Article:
In the case against the Gran Canaria-based Anfi Group, the judge ruled that “in perpetuity” clauses broke a Spanish law which states that no timeshare agreement signed after January 15 1999 can last more than 50 years. This rendered the whole contract invalid, and the court ordered Anfi to refund all payments as well as interest and legal fees.

Politicians in Brussels are now reviewing relevant timeshare legislation, seeking to apply tighter rules retrospectively, with enforcement expected “later this year”.

Under current rules, the Timeshare Directive implemented by member states in January 2011, provides protection for consumers who signed up to timeshares after this date.

The move could give British consumers reassurance that excessive or unfair charges are unenforceable. The decision from March 6 applied to traditional fixed-week timeshares, but would extend to other agreements “held in perpetuity”.

Currently, around 20,000 timeshare owners across Europe are pursuing group actions against their firms, and around 30,000 people are pursuing cases individually.

It said it had seen a 25pc increase in inquiries from British owners since the Spanish court’s ruling.

What are the disputed charges?

Timeshares can cost thousands of pounds upfront but the controversy surrounds annual “maintenance fees”.

Owners will have to pay the fees indefinitely, with firms known to pursue “debtors” ruthlessly. This leaves some pensioners forced to pay fees until they die, even if they are too old or ill to use their holiday properties.

Affected timeshare owners should write to any debt collection companies that contact them and inform them the debt is disputed. “They will often close their files and leave you alone. If clients have a legitimate dispute they shouldn’t be afraid of debt collectors.”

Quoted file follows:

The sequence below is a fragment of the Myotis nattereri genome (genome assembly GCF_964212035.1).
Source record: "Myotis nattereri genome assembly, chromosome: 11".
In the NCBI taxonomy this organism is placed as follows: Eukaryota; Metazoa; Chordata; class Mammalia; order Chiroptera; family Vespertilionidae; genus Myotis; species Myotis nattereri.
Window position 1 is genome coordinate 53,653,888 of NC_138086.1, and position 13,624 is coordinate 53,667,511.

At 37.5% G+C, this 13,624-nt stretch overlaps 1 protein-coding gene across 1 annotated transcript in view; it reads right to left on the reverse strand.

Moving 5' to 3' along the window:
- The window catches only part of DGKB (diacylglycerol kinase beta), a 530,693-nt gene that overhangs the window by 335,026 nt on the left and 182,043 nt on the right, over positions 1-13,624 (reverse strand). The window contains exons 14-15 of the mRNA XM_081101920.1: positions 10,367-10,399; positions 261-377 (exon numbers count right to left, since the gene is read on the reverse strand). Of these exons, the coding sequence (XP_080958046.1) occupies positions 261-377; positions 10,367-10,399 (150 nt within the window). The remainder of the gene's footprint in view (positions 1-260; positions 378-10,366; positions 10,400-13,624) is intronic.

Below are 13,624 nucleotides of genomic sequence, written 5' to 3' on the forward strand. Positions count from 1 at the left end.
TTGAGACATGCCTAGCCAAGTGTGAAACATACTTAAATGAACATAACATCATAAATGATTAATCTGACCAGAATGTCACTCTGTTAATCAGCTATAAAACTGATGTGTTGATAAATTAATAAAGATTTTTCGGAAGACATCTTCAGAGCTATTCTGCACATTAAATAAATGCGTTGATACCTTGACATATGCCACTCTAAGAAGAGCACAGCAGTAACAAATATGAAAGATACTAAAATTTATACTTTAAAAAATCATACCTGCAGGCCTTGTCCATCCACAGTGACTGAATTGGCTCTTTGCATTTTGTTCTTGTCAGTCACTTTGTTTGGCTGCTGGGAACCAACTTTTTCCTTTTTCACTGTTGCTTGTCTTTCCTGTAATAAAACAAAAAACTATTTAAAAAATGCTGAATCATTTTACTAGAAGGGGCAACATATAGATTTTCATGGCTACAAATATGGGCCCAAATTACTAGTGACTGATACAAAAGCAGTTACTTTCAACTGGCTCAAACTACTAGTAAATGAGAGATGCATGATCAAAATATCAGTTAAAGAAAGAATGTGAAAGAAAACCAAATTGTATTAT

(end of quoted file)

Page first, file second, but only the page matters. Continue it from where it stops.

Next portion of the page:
Mr Boyd, who deals with around 40 timeshare complaints at any given time, said one client with Alzheimer’s was being forced to pay for his timeshare even though he could not travel abroad.

“You think you’re buying something to ensure reasonably priced holidays for life. Instead you end up paying escalating fees for life,” he said.

‘We won a “free” holiday but it actually cost us £2,000’

The offer of a free holiday from a stranger abroad should normally ring alarm bells.

But when an official claiming to be from the “tourist board” approached Bob and Shelley Cartman while they were holidaying in Tenerife in 2012, their trusting instincts got the better of them.

Mr Cartman, who is 69 and retired, was offered a free bottle of wine, but his wife, 60, “won” a grand prize – a week’s free holiday “anywhere in the world”.

They were persuaded to visit a resort called Grand Holidays Club, a well-known company in Tenerife that targets British tourists in an attempt to sign them up to costly timeshare agreements.

After being locked in a room for more than four hours, they paid €2,800 (£1,995) for a “trial” timeshare to provide them with a holiday anywhere in the world – even during the school holidays – for just £99 a week. But these bargain-priced holidays failed to materialise and by 2013 the couple had given up their investment as a lost cause.

Shelley and Bob Cartman said they refused to sign up for a perpetual timeshare despite a firm’s insistence

“We were not going to be persuaded into entering any other lifetime arrangements,” said Mr Cartman.

Telegraph Money spoke to John Burrows from Grand Holidays, who confirmed that the company offered the couple a lifetime membership. He admitted the industry had a “reputation problem”, adding: “We’re proud of how cleanly we try and sell this. We’re as clean as a whistle.”

He insisted that the days of “Wild West” timeshare hard-selling tactics were over. However, Mr Burrows confirmed that the Grand Holidays employee had approached the Cartmans in 2012 on the pretence of being a tourist office employee.

He said: “Timeshares have a murky past and we do our best to honour our agreements.”